AMEDE DAVENNES . The prisoner was in my employ—I sent him on the 28th of September with six pigeons to Mr. Kingman, which came to 3s.—he was to have brought me the money back if he was paid—he did not bring it to me at any time—it was his duty to get the money when he delivered the goods, or else when I sent him for it—I only employed him when I wanted him, and I did not employ him after the 28th—he left me on the 28th—I never sent him to fetch the money on any subsequent day—he had no right to go.
CHARLOTTE KINGMAN . I am the wife of William Kingman. The prisoner brought the pigeons on the 28th, and on the Monday following he came and said he had called for 3s. for the pigeons—I asked him if his master had sent him for it—he said, "Yes"—I paid him, and he receipted the bill in his own name.
GUILTY. Aged 14.—Recommended to mercy.— Confined Eight Days.
JANE KNIGHT . I lodge in the Colonnade, Russell-square, at the prisoner's father's house. On the 21st of October, I had a purse with two sovereigns, a half-sovereign, and five shillings in it—I put them in my bag, and put that in my box in my sitting-room—the prisoner was in the room and saw me do it—he lives in the house with his father—I then went out, leaving nobody but him in the room—I returned in about twenty minutes—the purse and money were then gone, and the bag left in the box—here is the purse—it was found on him with the money in it.
GUILTY . Aged 15.— Confined Eight Days.
ANN ELDON . I am the wife of William Eldon, a shoemaker, in Cross-street, Poplar. About three o'clock on the 11th of October, I went round the corner of the house to turn some clothes which I had on the line—during that time the prisoner passed me, and went into my room—I saw him come out of the house—I went in in two minutes, and the jacket in gone—this is it—(looking at it.)
Prisoner. Q. Why not stop me? A. I could not, as I did not miss it directly—I thought he had something under his arm, and ran after him—I caught him, and said, "You vagabond, you have got my lad's jacket and I took it from under his arm.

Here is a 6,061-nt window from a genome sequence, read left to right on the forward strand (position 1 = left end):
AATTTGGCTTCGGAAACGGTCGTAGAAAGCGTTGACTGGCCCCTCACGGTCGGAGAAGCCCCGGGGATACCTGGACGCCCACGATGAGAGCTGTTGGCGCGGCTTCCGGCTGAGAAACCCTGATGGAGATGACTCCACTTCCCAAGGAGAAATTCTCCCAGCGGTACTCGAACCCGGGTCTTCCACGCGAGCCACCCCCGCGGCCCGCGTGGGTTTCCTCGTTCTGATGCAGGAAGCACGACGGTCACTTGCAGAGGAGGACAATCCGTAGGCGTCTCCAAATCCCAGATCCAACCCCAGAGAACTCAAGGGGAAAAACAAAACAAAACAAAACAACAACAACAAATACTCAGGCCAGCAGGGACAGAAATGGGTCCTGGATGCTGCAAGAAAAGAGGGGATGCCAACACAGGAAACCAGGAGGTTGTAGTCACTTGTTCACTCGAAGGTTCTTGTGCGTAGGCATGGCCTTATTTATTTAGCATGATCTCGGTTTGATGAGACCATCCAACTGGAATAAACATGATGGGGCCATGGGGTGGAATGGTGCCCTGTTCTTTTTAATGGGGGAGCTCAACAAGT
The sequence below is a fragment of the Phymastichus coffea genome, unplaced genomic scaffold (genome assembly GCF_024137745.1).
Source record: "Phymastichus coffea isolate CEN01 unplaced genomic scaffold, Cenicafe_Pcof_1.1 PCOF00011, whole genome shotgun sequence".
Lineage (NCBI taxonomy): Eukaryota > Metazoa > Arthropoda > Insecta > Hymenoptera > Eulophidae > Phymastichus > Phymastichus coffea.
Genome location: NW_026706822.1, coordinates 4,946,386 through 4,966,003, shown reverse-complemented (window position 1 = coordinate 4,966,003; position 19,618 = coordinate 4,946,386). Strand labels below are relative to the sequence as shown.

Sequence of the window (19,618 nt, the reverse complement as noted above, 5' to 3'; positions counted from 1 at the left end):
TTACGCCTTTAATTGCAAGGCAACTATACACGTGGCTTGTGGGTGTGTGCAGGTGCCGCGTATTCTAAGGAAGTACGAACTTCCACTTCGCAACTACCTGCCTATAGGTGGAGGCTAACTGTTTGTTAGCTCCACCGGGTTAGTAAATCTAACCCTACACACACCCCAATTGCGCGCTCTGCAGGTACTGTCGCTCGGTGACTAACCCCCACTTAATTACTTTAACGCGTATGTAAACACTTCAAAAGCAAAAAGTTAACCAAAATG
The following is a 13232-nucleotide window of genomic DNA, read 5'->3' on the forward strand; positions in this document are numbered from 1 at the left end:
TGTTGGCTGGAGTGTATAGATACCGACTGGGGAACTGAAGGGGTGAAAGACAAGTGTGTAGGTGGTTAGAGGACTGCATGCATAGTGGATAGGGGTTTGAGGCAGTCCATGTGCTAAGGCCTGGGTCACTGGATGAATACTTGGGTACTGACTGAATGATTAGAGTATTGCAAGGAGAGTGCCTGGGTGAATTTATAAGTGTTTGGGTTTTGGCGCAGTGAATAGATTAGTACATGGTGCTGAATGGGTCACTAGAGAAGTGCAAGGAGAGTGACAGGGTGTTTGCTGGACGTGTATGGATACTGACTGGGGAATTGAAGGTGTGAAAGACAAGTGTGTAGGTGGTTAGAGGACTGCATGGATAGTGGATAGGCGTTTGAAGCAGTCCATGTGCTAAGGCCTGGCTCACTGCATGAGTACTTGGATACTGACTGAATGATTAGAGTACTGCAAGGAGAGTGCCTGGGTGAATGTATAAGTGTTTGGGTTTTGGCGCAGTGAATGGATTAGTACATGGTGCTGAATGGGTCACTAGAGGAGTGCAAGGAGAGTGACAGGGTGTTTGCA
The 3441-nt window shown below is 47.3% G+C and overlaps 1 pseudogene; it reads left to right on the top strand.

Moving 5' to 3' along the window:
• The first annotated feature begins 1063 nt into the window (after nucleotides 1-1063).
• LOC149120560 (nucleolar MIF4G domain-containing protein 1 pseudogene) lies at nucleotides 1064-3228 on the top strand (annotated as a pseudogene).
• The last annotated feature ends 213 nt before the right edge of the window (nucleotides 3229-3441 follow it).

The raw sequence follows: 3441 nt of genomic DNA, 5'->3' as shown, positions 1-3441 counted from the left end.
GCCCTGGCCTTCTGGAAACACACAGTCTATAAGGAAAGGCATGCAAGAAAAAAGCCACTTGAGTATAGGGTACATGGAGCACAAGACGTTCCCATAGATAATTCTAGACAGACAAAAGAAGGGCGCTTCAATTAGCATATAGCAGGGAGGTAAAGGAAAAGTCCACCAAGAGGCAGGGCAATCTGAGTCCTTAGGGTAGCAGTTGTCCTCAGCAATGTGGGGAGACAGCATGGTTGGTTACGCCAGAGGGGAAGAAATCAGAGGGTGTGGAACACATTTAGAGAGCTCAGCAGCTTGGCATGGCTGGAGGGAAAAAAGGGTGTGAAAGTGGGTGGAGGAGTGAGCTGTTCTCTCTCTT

Prisoner. I was sent for it by a workmate—I was knocking at the door for ten minutes.
he said, "No, no, master, it is not me, it was the boy ahead of me," pointing to a boy who was there—I said, What have you been doing?"—he said, "Nothing, let me go"—the prosecutrix came up and took the jacket from under his arm—he caught hold of her, and swung her round—I said, I would have nothing more to do with it—he ran off round Mary-street, and was secured—I am sure he is the person.
HENRY HATTON . I am a policeman. He was given in my charge—in taking him to Lambeth-street, he told me he could soon clear himself of the charge, for he had bought the jacket of a sailor for half-a-crown and a gallon of beer, and the sailor told him if he took it to this house he would get 5s. for it—that he went to the door, but could not get in—the prosecutrix ran after him, and he said to the person stopping him, "May be you are stopping the wrong man."
GUILTY . Aged 19.— Confined Six Months—Three Weeks Solitary.
JOHN HAYES . I am a bookbinder, and live in Seckford-street, Clerkenwell; the prisoner was in my service occasionally for four years. On the 11th of September, he was at my shop—I lost a burnisher and a fillet—these are them—(looking at them.)
Cross-examined by MR. PAYNE. Q. I believe be was unfortunate in being out of work? A. He refused to join the Union against the masters, which I believe was the cause of his being oat of work.
(MR. PAYNE, on the prisoner's behalf, stated that he pawned the tools trough distress, but intended to redeem them.)
NOT GUILTY .
THOMAS RAFFIN . I was at Covent-garden on the day in question—I saw a little boy take the coat and give it to the prisoner—I ran up to him, took it from him, and gave it to the constable—the little one ran away directly—I ran after him, but lost sight of him.
Prisoner. The lad ran by with the coat—he threw it down, and I took it up. Witness. I had seen the prisoner and the little one together for two or three hours, larking about under the Piazza.
GUILTY . Aged 18.— Confined Three Months—Three Weeks Solitary.
HENRIETTA PECK . I am the daughter of Peregrine Peck. I received directions, in consequence of which I let a truck to the prisoner—he told my father he was going to Old-street with it—we charge 3d. an hour—I lent it to him at ten minutes to three o'clock—I have not seen it since—he said it was for Mr. Fisher, who we used to lend it to.